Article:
I'll admit it, I'm not a fan of Mutual Judge Preference.
Everyone else seems to loooove MJP. It's a standard for any circuity tournament, and I hear all the time at tournaments about how nice it is. But man is it a pain in the ass. I'm pretty new at this coaching thing, but oh let me count the crap we have to put up with for MJP.
-Going through the list of judges, most of which we don't know
-Trying to find philosophies for judges online, many of which aren't there despite the perennial requirement for judges to post their philosophy
-Trying to discern something useful out of judge philosophies in the first place. What does it mean to "default to a policy maker?" is someone who "likes to see the evolution of debate" going to be ok with a performance aff?
-Calling around to ask about judges that we don't know anything about, wasting more time.
-Figuring out when the pref sheet needs to be done by, and who to turn it in to. At registration? The day before at 9AM? it's just one more thing to keep track of.
Also, in addition to being irritating, I really think that it's bad for debate. The idea of MJP is to make sure that each round has a judge that both teams equally prefer. But what if you are new to debate and know absolutely nobody? Who do you prefer? Or what if you have 10 As that you can come up with but need to mark at least 20? The whole system seems to assume that everyone has reliable, useful information about every judge.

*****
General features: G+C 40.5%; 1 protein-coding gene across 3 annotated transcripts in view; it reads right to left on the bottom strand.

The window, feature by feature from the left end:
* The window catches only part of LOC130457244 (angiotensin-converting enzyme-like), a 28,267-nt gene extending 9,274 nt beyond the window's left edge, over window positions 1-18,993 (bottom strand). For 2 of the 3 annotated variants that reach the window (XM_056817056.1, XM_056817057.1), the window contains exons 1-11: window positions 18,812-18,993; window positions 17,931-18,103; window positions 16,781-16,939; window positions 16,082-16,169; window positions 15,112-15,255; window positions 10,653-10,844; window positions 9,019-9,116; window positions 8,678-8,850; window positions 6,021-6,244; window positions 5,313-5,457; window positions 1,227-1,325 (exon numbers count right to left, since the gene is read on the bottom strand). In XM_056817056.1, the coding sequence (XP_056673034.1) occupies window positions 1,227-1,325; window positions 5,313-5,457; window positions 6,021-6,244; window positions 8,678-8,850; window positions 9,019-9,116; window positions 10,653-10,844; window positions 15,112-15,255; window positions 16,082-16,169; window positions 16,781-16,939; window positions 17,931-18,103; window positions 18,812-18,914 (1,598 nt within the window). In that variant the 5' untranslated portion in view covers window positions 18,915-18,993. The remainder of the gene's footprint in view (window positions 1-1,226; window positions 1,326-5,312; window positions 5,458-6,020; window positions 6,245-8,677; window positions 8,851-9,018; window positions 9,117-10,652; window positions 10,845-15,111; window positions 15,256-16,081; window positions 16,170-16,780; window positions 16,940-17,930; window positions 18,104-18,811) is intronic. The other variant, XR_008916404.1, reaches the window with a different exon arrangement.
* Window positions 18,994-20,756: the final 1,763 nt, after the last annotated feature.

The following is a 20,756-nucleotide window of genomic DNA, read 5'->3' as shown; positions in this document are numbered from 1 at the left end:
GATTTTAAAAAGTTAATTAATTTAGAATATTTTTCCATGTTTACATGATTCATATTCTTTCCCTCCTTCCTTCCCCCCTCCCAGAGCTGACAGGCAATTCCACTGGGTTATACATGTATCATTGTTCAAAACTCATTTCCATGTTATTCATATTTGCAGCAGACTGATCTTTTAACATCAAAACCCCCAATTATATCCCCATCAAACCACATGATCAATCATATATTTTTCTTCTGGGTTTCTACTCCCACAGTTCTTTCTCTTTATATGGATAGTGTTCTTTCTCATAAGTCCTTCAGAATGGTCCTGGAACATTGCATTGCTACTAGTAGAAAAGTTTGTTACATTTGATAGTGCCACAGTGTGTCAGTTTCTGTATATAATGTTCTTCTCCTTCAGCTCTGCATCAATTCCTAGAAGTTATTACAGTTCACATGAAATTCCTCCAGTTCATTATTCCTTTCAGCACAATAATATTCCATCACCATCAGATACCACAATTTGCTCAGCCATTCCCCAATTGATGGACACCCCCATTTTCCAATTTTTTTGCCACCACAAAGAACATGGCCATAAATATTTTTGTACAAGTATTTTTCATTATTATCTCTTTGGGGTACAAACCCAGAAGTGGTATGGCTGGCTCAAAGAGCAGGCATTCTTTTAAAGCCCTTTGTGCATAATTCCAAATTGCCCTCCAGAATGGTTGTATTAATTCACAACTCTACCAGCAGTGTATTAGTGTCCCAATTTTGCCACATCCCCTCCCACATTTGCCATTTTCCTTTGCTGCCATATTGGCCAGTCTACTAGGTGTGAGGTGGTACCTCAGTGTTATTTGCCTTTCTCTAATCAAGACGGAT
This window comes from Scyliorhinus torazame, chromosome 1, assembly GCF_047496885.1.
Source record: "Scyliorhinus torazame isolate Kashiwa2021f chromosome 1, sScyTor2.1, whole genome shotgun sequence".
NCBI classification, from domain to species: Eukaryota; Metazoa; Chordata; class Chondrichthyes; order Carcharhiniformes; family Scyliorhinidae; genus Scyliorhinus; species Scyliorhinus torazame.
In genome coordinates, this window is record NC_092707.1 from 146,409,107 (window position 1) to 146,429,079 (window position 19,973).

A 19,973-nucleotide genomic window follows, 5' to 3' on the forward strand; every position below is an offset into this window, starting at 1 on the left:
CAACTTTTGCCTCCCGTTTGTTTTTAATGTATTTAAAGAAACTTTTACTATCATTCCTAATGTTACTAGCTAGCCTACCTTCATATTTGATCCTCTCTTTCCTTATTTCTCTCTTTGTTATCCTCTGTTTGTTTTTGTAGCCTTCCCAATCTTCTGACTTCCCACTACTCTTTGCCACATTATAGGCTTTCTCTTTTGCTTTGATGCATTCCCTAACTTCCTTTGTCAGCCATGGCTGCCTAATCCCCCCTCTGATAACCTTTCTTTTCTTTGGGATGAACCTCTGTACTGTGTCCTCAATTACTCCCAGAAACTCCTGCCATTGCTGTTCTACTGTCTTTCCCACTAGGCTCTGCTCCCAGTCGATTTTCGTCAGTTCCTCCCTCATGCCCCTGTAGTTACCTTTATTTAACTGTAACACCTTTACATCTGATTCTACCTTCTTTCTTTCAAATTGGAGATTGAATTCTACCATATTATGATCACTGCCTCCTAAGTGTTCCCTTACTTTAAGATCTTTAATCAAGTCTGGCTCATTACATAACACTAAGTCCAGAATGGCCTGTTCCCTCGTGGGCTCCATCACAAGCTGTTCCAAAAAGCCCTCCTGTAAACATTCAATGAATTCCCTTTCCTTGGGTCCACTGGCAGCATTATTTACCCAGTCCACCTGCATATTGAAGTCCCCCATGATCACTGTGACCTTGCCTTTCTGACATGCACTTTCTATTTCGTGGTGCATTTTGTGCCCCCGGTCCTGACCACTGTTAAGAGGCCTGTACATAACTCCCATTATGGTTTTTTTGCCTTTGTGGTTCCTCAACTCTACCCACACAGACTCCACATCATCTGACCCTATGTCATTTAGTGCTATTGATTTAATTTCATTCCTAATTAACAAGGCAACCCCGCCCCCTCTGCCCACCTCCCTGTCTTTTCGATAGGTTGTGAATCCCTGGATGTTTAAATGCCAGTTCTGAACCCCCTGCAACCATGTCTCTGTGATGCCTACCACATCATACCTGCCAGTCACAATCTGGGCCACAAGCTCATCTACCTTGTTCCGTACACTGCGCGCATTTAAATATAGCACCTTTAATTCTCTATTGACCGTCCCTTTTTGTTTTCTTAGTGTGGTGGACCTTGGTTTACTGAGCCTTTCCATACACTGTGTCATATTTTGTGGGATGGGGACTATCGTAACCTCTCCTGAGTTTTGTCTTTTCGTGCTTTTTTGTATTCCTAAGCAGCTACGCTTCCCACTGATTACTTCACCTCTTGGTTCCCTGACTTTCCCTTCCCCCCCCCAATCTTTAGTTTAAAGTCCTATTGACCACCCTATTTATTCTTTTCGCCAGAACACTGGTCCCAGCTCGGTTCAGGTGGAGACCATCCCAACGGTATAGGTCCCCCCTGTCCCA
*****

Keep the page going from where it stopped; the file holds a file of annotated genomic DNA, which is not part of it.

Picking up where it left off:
That ain't true. And since it's the established, big programs that have more information, it's the established, big programs that get the real benefit of MJP.
I also think there's an argument to be made about how MJP eliminates the need for judge adaptation. Now, let me qualify that statement. There are a lot of really crappy policies that are justified by touting the benefits of "judge adaptation," so let me say that it's not like being required to adapt more is always a good thing. I think that lay judges are bad in varsity divisions. I also think that debaters should be able to avoid judges that have a specific agenda to eliminate from debate the style of arguments that they prefer. But there's an amount of education that comes from, say, having to slow down a bit to debate for a judge who's been out of the game for a while, or having to carry a few disads along with your representations kritik.
It's a balance. I think that strikes do a decent job of preserving that balance. I also think that MJP tips it a bit too far in the "I don't have to adapt" direction. It also tips the balance in that direction specifically for the big programs, and I think that's bad.